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11  
Magic numbers don't necessarily have anything to do with run-time configuration. Anywhere in the code where you use a hardcoded value who's meaning isn't apparent is considered a magic number, and should be replaced by a named constant. Would be great if it was also configurable, but it doesn't need to be by definition. –  womp Jan 25 '10 at 5:40
1  
womp: I don't disagree; but magic numbers tend to go hand in hand with an adjustment to a configuration-based approach, in my experience. At least, in this specific case, it would make the code significantly better, and remove any question of magic numbers; it would just leave "specific configuration" :) –  Noon Silk Jan 25 '10 at 5:41
    
While it might be desirable in this case to configure the values at runtime, the part about "You need to recompile to change the numbers" isn't a general rule. There are plenty of places where it's appropriate to use named, compile-time constants. For example, NULL, EOF, INT_MAX, RAND_MAX, CHAR_BIT, ..... –  jamesdlin Jan 25 '10 at 6:24
    
jamesdlin: Null? Really? but for the others; I'd think that pretty much goes without saying, no? You're right, obviously. –  Noon Silk Jan 25 '10 at 6:28

How about how not to do it for a bit of humour?

string CalcGrade (int s1, int s2, int s3, double median) {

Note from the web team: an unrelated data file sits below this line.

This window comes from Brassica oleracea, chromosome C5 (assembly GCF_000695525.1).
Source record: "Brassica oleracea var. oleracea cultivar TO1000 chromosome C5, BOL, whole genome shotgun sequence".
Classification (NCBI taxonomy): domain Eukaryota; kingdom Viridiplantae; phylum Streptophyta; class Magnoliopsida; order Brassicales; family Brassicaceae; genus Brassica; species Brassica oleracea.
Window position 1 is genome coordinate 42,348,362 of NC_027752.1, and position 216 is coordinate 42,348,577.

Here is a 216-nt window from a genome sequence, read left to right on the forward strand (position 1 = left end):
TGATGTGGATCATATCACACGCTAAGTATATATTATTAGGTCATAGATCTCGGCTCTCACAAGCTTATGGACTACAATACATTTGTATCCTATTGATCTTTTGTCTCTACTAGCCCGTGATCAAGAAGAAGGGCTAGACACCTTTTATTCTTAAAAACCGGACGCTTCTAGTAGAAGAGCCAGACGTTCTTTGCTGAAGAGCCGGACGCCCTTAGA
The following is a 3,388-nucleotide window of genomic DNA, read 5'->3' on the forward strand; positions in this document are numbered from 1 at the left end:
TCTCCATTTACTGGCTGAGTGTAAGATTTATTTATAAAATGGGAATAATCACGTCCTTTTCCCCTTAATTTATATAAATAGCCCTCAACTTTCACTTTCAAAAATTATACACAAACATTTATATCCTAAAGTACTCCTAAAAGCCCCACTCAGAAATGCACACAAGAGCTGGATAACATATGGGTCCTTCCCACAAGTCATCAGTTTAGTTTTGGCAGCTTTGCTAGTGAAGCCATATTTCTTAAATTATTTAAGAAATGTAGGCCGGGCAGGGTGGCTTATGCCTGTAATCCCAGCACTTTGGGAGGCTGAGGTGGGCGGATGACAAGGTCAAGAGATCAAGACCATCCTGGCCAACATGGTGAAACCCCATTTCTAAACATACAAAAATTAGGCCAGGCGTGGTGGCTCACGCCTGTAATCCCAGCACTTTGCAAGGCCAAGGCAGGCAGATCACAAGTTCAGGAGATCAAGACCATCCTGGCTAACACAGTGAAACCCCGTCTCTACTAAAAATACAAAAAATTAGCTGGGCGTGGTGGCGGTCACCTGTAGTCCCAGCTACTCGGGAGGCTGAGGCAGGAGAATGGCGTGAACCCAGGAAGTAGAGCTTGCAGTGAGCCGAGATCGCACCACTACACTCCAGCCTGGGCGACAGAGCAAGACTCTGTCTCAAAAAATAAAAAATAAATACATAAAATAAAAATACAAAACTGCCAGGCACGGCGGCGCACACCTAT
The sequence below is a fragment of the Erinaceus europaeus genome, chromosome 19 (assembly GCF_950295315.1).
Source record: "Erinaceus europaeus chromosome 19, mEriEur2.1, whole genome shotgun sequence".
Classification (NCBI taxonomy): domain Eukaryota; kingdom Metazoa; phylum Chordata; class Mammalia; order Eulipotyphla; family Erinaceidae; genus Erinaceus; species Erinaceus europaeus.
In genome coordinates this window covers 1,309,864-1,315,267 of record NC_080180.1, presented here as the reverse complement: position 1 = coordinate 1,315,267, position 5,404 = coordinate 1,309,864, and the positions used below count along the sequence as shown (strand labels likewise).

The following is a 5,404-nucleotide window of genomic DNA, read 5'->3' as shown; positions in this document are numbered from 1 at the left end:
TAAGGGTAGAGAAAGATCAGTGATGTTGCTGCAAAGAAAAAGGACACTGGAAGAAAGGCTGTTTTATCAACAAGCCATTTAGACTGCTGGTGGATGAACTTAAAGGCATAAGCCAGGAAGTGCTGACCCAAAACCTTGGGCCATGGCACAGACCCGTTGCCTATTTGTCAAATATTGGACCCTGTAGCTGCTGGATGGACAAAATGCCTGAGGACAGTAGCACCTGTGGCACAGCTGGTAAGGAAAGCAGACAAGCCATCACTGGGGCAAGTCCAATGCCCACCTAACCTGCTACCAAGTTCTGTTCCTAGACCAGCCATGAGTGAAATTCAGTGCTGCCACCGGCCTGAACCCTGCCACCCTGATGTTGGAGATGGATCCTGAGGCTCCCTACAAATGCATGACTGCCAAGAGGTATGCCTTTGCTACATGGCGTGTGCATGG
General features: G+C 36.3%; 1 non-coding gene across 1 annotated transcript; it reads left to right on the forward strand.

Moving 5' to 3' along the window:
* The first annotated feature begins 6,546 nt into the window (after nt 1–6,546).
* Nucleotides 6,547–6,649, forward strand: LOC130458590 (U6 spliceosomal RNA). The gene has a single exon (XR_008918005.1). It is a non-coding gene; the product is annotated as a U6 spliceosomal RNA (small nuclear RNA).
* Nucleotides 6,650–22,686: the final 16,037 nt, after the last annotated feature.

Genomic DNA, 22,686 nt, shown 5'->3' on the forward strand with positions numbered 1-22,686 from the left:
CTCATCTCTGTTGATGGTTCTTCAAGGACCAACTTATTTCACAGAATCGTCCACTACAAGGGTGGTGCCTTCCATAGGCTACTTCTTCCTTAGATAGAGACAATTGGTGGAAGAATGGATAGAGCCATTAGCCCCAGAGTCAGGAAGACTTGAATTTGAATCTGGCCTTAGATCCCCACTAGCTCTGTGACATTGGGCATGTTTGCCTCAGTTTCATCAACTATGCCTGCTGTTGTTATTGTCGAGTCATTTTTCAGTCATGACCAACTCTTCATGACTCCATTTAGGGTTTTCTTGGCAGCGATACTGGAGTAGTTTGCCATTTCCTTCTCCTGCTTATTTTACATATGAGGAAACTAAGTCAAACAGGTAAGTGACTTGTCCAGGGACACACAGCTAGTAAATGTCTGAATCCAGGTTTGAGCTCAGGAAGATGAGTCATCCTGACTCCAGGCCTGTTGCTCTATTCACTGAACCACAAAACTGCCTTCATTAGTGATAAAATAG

int grade = median + s1 + s2 + s3;
    grade = (grade>400)?400:((grade<180)?179:grade);
    return
        "Fail\0D-\0\0\0D\0\0\0\0D+\0\0\0C-\0\0\0C\0\0\0\0"C+\0\0\0"
        "B-\0\0\0B\0\0\0\0B+\0\0\0A-\0\0\0A\0\0\0\0A+"[((grade-160)/20)*5];
}
share|improve this answer
2  
How about: (Yes, formatting will be "commentized") string CalcGrade(int _, int __, int ___, double ____){ int _____ = ____ + _ + __ + ___; _____ = ( _____>400)?400:(( _____<180)?179: _____); return "Fail\0D-\0\0\0D\0\0\0\0D+\0\0\0C-\0\0\0C\0\0\0\0"C+\0\0\0B-\0\0\0B\0\0\0\0B+\0\‌​0\0A-\0\0\0A\0\0\0\0A+"[(( _____-160)/20)*5];} –  GManNickG Jan 25 '10 at 8:11
1  
+1, @Gman, it looks like a form where I'm supposed to fill in the blanks :-) –  paxdiablo Jan 25 '10 at 8:13
    
Heh. Don't forget #define x int and #define y string and #define z double and #define w 20 and #define t 5, so it becomes: y CalcGrade(x _,x __,x ___,z ____){x _____=____+_+__+___;_____=(_____>(w*w))?(w*w):((_____<((2*t-1)*w))?((2*t-1)*w-1):_____);return "Fail\0D-\0\0\0D\0\0\0\0D+\0\0\0C-\0\0\0C\0\0\0\0"C+\0\0\0B-\0\0\0B\0\0\0\0B+\0\‌​0\0A-\0\0\0A\0\0\0\0A+"[(( _____-(w*(2*(w/t))))/w)*(w/(t-1))];} –  GManNickG Jan 25 '10 at 8:28
    
And our trigraph friends: y CalcGrade(x _,x __,x ___,z ____)??<x _____=____+_+__+___;_____=(_____>(w*w))?(w*w):((_____<((2*t-1)*w))?((2*t-1)*w-1):_____);return "Fail\0D-\0\0\0D\0\0\0\0D+\0\0\0C-\0\0\0C\0\0\0\0"C+\0\0\0B-\0\0\0B\0\0\0\0B+\0\‌​0\0A-\0\0\0A\0\0\0\0A+"??((( _____-(w*(2*(w/t))))/w)*(w/(t-1))??);??> –  GManNickG Jan 25 '10 at 8:34

The definition of LETTER_GRADE_BARRIERS is disjoint from what they actually represent, so yes. If it was an array of structs of an int and a char* (the mark) then no.